Construction of Stairs for the Stage: 1

One of the most common scenic elements that a theatre scene shop constructs is the stairway.

There are three main parts to a stair as the diagram to the left shows. The Tread is the horizontal surface on which the stair-climber walks. The Riser is the vertical element that fills the space between the back of one tread and the front of the next tread above it .  The Carriage provides the structural support to carry the weight of the stair-climber to whatever structure supports the two levels accessed by the stair and serves to hold the treads and risers in position.  Note that some stair units will omit the risers.

The carriage(s) of a stair may  be Open or Closed.  An open carriage stair (as illustrated above)  is easily identified by the saw-tooth profile of the stairs as seen from the side.  A closed carriage stair ( as illustrated below)  features carriages that are outside of the treads and risers and appear as a slope or ramp when seen from the side.

A stair may also be Independent or Dependent. An independent stair is self-supporting. Whether standing alone, apart from other scenery or pushed in place against and upper level, a person could climb from the bottom step to the top step without the unit tipping or falling over from lack of support.  By contrast, a dependent stair unit relies upon the structure of the upper level to support the weight of a person climbing the stair.  Note that in the example above, adding legs to the unsupported end(s) of the stair could convert a dependent stair to an independent stair at the cost of the visual clutter of the legs.

While the set designer specifies the outward appearance of a stairway seen onstage, depending upon your institutional organization, either a Production Manager, Technical Director, Master Carpenter or Scenic Carpenter makes the decisions on how a stair is constructed.  I have seen a number of methods over the years.  The most basic construction method relies upon brute strength.

The basic stair  usually starts with treads of ¾” plywood.  The plywood tread is supported front and back with structural lumber in the same way a basic stage platform might be.  Depending upon the width of the stair, strength necessary, standard construction practices of the shop and other matters, the stringers might be made of as substantial material as 2×4 to something as light as 1×3.

The outside edges of the tread are supported by carriages cut of ¾” plywood.  On a small stairway, the carriages may go all the way to the floor.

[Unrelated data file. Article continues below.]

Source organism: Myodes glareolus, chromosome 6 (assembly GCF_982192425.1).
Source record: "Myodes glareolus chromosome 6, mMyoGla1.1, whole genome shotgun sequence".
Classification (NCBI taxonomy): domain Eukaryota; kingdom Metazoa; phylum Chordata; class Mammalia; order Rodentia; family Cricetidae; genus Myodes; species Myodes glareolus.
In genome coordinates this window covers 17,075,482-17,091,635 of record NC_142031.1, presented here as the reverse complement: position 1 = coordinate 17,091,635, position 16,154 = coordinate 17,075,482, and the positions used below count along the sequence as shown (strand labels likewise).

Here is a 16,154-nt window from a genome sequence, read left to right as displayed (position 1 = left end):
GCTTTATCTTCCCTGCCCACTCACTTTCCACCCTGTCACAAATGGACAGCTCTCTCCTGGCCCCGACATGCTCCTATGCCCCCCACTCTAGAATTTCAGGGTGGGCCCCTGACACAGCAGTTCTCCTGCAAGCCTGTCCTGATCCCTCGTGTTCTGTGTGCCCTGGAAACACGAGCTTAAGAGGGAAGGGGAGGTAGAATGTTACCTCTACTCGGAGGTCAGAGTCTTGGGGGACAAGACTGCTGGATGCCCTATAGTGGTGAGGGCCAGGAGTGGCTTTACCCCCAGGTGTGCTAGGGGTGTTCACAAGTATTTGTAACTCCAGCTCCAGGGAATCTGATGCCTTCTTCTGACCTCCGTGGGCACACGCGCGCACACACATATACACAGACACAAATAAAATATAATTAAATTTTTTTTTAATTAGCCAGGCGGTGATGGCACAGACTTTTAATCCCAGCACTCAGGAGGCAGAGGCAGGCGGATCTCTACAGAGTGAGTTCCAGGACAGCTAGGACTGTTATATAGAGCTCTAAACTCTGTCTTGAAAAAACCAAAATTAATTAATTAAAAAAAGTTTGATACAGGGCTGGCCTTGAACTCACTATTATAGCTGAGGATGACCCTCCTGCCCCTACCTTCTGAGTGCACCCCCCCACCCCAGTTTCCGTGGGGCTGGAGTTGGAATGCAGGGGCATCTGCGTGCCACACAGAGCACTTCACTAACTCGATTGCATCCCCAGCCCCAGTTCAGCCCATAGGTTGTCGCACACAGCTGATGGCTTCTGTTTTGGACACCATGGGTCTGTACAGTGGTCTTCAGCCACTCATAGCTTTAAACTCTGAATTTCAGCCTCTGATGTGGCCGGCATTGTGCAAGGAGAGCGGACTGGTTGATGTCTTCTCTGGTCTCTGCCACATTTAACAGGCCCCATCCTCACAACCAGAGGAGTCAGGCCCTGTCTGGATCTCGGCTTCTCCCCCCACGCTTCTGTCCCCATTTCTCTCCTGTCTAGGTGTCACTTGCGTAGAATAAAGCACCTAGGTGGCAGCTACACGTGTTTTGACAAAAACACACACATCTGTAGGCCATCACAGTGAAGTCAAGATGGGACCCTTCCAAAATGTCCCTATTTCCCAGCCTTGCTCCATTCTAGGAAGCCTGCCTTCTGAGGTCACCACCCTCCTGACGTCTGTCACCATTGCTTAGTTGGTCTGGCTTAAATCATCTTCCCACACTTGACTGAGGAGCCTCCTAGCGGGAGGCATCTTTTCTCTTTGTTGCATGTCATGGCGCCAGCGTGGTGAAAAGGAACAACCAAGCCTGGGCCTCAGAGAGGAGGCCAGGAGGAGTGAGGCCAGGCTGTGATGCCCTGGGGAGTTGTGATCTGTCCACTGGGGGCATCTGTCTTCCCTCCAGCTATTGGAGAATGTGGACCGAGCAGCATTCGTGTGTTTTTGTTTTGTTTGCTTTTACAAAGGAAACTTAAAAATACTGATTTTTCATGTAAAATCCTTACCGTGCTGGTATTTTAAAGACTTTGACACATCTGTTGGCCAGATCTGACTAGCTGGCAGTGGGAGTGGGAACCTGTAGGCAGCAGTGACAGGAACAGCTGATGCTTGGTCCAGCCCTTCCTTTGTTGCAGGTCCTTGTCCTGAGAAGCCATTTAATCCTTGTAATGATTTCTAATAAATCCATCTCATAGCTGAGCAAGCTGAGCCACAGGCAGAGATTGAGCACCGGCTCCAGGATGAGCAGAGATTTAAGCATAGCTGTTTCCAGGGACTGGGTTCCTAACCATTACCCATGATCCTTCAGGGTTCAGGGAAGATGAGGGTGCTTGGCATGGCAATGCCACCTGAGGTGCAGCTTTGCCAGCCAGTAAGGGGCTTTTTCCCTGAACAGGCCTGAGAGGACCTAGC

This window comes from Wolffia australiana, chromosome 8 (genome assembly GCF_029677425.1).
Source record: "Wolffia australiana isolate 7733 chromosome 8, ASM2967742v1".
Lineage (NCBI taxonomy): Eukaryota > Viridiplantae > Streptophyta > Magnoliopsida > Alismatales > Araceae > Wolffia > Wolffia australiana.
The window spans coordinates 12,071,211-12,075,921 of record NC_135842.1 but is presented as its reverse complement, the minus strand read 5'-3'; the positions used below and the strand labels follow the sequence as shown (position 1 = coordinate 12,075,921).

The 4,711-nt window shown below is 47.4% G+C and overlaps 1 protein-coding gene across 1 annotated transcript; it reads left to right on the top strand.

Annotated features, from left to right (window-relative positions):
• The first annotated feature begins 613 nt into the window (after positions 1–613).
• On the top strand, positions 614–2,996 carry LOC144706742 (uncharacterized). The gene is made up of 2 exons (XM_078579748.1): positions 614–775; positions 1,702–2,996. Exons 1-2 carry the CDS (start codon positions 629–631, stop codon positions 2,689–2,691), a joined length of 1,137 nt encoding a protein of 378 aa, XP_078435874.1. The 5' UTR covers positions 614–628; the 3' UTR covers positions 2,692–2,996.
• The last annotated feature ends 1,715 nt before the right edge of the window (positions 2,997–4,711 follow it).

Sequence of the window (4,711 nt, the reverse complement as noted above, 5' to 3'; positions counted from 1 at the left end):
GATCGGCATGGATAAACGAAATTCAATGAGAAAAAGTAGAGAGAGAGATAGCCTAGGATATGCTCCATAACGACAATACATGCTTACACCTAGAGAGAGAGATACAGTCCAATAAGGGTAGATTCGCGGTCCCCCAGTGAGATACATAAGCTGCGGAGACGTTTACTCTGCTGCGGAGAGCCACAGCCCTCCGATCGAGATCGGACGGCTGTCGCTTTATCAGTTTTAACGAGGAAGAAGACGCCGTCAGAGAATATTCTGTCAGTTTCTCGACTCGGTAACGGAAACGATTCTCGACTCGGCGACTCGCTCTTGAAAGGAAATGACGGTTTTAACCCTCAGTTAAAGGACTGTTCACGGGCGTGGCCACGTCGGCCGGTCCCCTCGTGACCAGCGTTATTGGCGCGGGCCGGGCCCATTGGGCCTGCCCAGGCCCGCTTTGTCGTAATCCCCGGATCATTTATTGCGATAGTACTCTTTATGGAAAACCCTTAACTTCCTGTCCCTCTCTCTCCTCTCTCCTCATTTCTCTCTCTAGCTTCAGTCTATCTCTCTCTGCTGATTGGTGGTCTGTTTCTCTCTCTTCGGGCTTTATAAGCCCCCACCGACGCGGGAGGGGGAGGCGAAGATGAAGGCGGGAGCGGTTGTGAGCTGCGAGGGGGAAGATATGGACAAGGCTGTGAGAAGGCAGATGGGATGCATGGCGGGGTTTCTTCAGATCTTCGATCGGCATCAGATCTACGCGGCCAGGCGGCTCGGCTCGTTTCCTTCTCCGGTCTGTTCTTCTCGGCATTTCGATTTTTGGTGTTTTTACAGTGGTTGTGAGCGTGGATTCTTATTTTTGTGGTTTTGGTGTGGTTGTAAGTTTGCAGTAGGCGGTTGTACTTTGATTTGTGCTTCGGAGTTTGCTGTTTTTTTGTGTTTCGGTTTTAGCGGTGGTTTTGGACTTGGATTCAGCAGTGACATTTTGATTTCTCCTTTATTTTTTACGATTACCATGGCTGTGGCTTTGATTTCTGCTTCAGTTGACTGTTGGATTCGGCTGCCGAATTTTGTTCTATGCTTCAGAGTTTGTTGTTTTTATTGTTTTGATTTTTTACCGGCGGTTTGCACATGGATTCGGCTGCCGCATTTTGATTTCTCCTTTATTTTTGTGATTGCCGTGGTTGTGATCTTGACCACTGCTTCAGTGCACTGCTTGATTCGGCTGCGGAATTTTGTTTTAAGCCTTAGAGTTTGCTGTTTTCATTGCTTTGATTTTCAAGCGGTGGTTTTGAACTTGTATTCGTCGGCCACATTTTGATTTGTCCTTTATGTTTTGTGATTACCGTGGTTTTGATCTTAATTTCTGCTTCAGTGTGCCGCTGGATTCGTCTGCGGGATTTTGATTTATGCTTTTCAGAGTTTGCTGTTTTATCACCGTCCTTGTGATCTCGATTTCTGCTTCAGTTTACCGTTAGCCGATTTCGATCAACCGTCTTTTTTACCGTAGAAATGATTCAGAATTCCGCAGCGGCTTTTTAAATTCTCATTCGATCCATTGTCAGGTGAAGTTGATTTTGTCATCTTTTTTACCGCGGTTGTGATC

Stairs over 3′ wide might have one or more intermediate carriages between the outer ones to prevent unnecessary flex as a stair-climber places weight toward the center of the tread span.  If the stair is too tall  for a standard plywood carriage, because it cannot be cut out of a  4′ x 8′ sheet of plywood,  the carriage is often made of 1×12 or 2×12 instead.  The example to the left shows the construction of a stair with 2×12 stringers.

In all of these variations, the riser is mostly an after-thought, tacked in place after the rest of the structure is complete with little or no structural function. Usually, the front of one tread is even with the riser that fills in the space between it and the tread below.  This gives each step a flat front with no overhanging lip.

This type of stair unit has a number of drawbacks. Since most of the time, a designer will specify with a slight overhang of the tread over the riser, a decorative detail or Nosing must usually  be added to the front of each step.  This nosing is easily dislodged  by heavy foot-traffic.  Additionally, all of these construction methods tend to rely upon fasteners to bear most of the weight of each joint.  Those fasteners often hold into the laminated edge of plywood which is not a strong connection and does not serve as a good surface for glue.  The biggest drawback to the methods of stair construction described above is the failure of these construction methods to take advantage of all of the materials to provide structural support.  Consequently, some members such as carriages and stringers must be enlarged or extra ones added to provide support.  This adds considerable weight to the structure.

In the next installment, I will explore what I consider to be a better, stronger, lighter way of constructing stairs.

That’s enough for now! Have fun!  Be safe!



One Response to “Construction of Stairs for the Stage: 1”

  1. I adore reading and I conceive this website got some truly utilitarian stuff on it!

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